Most, if not all, of the cases relied upon for the validity of the act are common carrier cases — cases arising from the business of selling transportation upon and along the public highways. In such cases, subject to reasonableness and to the interstate commerce clauses of the Federal Constitution, the state denies, permits, regulates, and licenses such businesses. The permits issued and license fees paid are for continuing operation. The vehicles used are usually large and heavy, burdening the road and its roadbed. The difference is obvious between such cases and the instant one, where only ordinary automobiles for which the highways were primarily constructed are transported over but a few miles of highway and for but a few days (usually not a whole day), under the license permit. Expressions in opinions of courts must be read accordingly. It must always be borne in mind that plaintiff is not a common carrier, accepts no article for transportation for hire, and transports only his own property. It would appear that plaintiff has as good a right to the use of the highways as any one else transporting his own goods; subject, of course, to such police regulation as is reasonable in the circumstances. See Packard v. Banton, 264 U.S. 140, 44 S.Ct. 257, 68 L.Ed. 596; also Buck v. Kuykendall, 267 U.S. 307, at page 314, 45 S.Ct. 324, 69 L.Ed. 623, 38 A.L.R. 286.
There is no doubt that classification to be legal need not approximate perfection, and, as said in Patsone v. Pennsylvania, 232 U.S. 138, 34 S.Ct. 281, 282, 58 L.Ed. 539, the Legislature "may direct its law against what it deems the evil as it actually exists without covering the whole field of possible abuses." There are single and fleet movements of cars for sale from point to point within the state, and there are other instances of troublesome use of the highways in the state of California as well as across the state lines. Instance the grouping of large vision obscuring trucks with trailers, the practice of hauling from three to five automobiles upon one long truck and trailer, and the trailer living quarters so greatly on the increase. Under the doctrine expressed in the Patsone Case, such instances do not necessarily invalidate a classification. They are eloquent, however, of the fact that the defining elements of the Caravan Act classification are not elements of the wrong aimed at and do not gather together the common malefactors, but do arbitrarily and unreasonably embrace innocent actors. It should be noticed that the act extends its burdens to singly driven cars and two cars coupled together that do not add any specific police burden. These cars come into sales competition with cars driven wholly within the state for sale.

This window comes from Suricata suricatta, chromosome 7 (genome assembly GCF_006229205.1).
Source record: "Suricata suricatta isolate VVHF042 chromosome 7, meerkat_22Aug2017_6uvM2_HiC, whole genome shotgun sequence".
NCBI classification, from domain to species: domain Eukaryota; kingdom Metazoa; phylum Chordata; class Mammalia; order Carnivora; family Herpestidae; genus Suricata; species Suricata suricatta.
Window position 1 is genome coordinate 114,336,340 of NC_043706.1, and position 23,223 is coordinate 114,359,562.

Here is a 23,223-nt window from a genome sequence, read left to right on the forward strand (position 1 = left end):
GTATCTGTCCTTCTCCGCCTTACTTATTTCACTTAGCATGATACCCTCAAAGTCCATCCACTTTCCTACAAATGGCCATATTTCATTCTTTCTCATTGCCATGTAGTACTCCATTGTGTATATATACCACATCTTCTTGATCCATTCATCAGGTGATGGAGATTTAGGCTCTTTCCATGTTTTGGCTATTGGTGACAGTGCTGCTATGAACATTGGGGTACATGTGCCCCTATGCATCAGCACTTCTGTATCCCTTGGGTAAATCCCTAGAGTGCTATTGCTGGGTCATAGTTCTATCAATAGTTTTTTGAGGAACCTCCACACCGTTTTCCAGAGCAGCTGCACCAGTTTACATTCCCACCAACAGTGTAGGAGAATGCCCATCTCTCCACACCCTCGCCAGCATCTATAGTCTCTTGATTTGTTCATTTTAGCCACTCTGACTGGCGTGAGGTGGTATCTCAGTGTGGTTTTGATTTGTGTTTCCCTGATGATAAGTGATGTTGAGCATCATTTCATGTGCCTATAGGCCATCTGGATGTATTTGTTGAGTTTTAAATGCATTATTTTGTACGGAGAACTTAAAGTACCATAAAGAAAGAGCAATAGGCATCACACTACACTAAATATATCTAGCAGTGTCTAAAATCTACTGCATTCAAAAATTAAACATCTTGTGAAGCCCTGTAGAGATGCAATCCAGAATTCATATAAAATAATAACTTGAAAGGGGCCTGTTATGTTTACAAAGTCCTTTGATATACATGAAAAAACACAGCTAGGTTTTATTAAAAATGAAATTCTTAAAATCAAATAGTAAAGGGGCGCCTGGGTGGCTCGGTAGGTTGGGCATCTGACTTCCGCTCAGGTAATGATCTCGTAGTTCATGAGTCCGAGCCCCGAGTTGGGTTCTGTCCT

The License Fee of $15 Per Car is Arbitrarily Fixed and Unreasonable in Amount.
The purpose of assessing a fee for each car admitted, expressed in the act, is to defray the expenses of adequately policing the highways where used in this importing practice, together with the administrative expense of the act. The full sum collected goes into the general state fund. It is argued that the state may charge for the commercial use of its highways. We have already stated that the use plaintiff makes of the highways is not a privilege that will support a tax under the act for other than such extra policing reasonably required by fleet movement. But, aside from that, there is no basis in the act upon which a highway tax can be estimated or calculated. As to purposes of fee, see Interstate Transit, Inc., v. Lindsey, 283 U.S. 183, 51 S.Ct. 380, 75 L.Ed. 953; Kane v. New Jersey, 242 U.S. 160, 37 S.Ct. 30, 61 L.Ed. 222; Sprout v. South Bend, 277 U.S. 163, at pages 170 and 171, 48 S.Ct. 502, 72 L.Ed. 833, 62 A.L.R. 45; Interstate Busses Corp. v. Blodgett, 276 U.S. 245, 48 S.Ct. 230, 72 L.Ed. 551.
There is a provision of the act to the effect that the licensing fee of $15 per car is in lieu of all other fees, but this is meaningless. It merely exempts the importing car operator from paying fees required of carriers defined and provided for in the other motor vehicle acts. But there is nothing in any act that requires the payment of any such fees by plaintiff or persons in his circumstances. The purchaser of the imported car must pay the regular state automobile license fee and must pay the property taxes placed upon the car in the same manner as upon any other car and to the same extent. The $15 fee cannot be bolstered into reasonableness through recital in the act of unreal benefits to the licensee.